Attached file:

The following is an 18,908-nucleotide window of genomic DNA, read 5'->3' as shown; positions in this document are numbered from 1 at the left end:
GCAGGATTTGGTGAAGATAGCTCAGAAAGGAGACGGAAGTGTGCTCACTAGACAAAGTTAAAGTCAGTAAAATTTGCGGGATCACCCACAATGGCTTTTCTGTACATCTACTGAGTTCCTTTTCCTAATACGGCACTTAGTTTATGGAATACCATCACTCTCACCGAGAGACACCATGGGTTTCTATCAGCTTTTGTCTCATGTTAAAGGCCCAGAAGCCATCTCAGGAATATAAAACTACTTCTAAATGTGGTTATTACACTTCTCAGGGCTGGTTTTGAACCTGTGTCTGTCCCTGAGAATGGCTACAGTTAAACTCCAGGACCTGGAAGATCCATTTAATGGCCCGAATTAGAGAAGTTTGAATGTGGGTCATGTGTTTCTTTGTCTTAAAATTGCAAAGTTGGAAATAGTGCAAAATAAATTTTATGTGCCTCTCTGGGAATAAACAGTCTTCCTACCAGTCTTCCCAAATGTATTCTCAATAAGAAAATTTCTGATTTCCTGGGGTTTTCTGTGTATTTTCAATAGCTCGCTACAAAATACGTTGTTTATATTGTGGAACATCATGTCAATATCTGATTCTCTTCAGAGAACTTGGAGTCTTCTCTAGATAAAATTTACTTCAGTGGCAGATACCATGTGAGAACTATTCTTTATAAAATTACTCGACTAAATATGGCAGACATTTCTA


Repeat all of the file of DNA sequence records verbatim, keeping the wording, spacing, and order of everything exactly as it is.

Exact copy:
The following is an 18,908-nucleotide window of genomic DNA, read 5'->3' as shown; positions in this document are numbered from 1 at the left end:
GCAGGATTTGGTGAAGATAGCTCAGAAAGGAGACGGAAGTGTGCTCACTAGACAAAGTTAAAGTCAGTAAAATTTGCGGGATCACCCACAATGGCTTTTCTGTACATCTACTGAGTTCCTTTTCCTAATACGGCACTTAGTTTATGGAATACCATCACTCTCACCGAGAGACACCATGGGTTTCTATCAGCTTTTGTCTCATGTTAAAGGCCCAGAAGCCATCTCAGGAATATAAAACTACTTCTAAATGTGGTTATTACACTTCTCAGGGCTGGTTTTGAACCTGTGTCTGTCCCTGAGAATGGCTACAGTTAAACTCCAGGACCTGGAAGATCCATTTAATGGCCCGAATTAGAGAAGTTTGAATGTGGGTCATGTGTTTCTTTGTCTTAAAATTGCAAAGTTGGAAATAGTGCAAAATAAATTTTATGTGCCTCTCTGGGAATAAACAGTCTTCCTACCAGTCTTCCCAAATGTATTCTCAATAAGAAAATTTCTGATTTCCTGGGGTTTTCTGTGTATTTTCAATAGCTCGCTACAAAATACGTTGTTTATATTGTGGAACATCATGTCAATATCTGATTCTCTTCAGAGAACTTGGAGTCTTCTCTAGATAAAATTTACTTCAGTGGCAGATACCATGTGAGAACTATTCTTTATAAAATTACTCGACTAAATATGGCAGACATTTCTA